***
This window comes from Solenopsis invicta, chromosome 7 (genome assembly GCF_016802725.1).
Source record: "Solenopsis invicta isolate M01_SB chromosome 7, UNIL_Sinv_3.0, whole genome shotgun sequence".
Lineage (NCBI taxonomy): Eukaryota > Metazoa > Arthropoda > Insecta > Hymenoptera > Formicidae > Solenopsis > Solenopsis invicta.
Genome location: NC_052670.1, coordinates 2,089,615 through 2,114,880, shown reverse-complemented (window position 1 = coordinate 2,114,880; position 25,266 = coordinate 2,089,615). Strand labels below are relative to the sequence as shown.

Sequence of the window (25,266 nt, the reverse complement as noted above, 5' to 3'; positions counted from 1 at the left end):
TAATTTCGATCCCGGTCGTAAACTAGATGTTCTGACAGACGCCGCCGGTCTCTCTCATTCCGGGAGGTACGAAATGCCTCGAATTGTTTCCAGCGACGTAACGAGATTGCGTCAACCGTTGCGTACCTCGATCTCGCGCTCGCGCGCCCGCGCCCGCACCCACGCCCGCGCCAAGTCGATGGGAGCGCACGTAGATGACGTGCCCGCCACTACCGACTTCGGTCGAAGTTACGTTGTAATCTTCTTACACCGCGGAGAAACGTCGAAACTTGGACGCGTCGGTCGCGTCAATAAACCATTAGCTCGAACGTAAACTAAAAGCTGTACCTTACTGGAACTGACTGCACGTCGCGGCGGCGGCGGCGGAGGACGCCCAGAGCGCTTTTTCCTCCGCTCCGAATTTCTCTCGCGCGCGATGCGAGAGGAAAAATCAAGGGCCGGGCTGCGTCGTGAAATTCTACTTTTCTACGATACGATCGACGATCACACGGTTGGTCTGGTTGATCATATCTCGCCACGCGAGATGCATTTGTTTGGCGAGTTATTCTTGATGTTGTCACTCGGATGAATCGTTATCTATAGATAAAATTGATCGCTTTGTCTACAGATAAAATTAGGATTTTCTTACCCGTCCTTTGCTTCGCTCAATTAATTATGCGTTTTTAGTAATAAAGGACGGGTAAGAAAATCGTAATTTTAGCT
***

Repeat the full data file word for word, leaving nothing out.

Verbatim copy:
This window comes from Solenopsis invicta, chromosome 7 (genome assembly GCF_016802725.1).
Source record: "Solenopsis invicta isolate M01_SB chromosome 7, UNIL_Sinv_3.0, whole genome shotgun sequence".
Lineage (NCBI taxonomy): Eukaryota > Metazoa > Arthropoda > Insecta > Hymenoptera > Formicidae > Solenopsis > Solenopsis invicta.
Genome location: NC_052670.1, coordinates 2,089,615 through 2,114,880, shown reverse-complemented (window position 1 = coordinate 2,114,880; position 25,266 = coordinate 2,089,615). Strand labels below are relative to the sequence as shown.

Sequence of the window (25,266 nt, the reverse complement as noted above, 5' to 3'; positions counted from 1 at the left end):
TAATTTCGATCCCGGTCGTAAACTAGATGTTCTGACAGACGCCGCCGGTCTCTCTCATTCCGGGAGGTACGAAATGCCTCGAATTGTTTCCAGCGACGTAACGAGATTGCGTCAACCGTTGCGTACCTCGATCTCGCGCTCGCGCGCCCGCGCCCGCACCCACGCCCGCGCCAAGTCGATGGGAGCGCACGTAGATGACGTGCCCGCCACTACCGACTTCGGTCGAAGTTACGTTGTAATCTTCTTACACCGCGGAGAAACGTCGAAACTTGGACGCGTCGGTCGCGTCAATAAACCATTAGCTCGAACGTAAACTAAAAGCTGTACCTTACTGGAACTGACTGCACGTCGCGGCGGCGGCGGCGGAGGACGCCCAGAGCGCTTTTTCCTCCGCTCCGAATTTCTCTCGCGCGCGATGCGAGAGGAAAAATCAAGGGCCGGGCTGCGTCGTGAAATTCTACTTTTCTACGATACGATCGACGATCACACGGTTGGTCTGGTTGATCATATCTCGCCACGCGAGATGCATTTGTTTGGCGAGTTATTCTTGATGTTGTCACTCGGATGAATCGTTATCTATAGATAAAATTGATCGCTTTGTCTACAGATAAAATTAGGATTTTCTTACCCGTCCTTTGCTTCGCTCAATTAATTATGCGTTTTTAGTAATAAAGGACGGGTAAGAAAATCGTAATTTTAGCT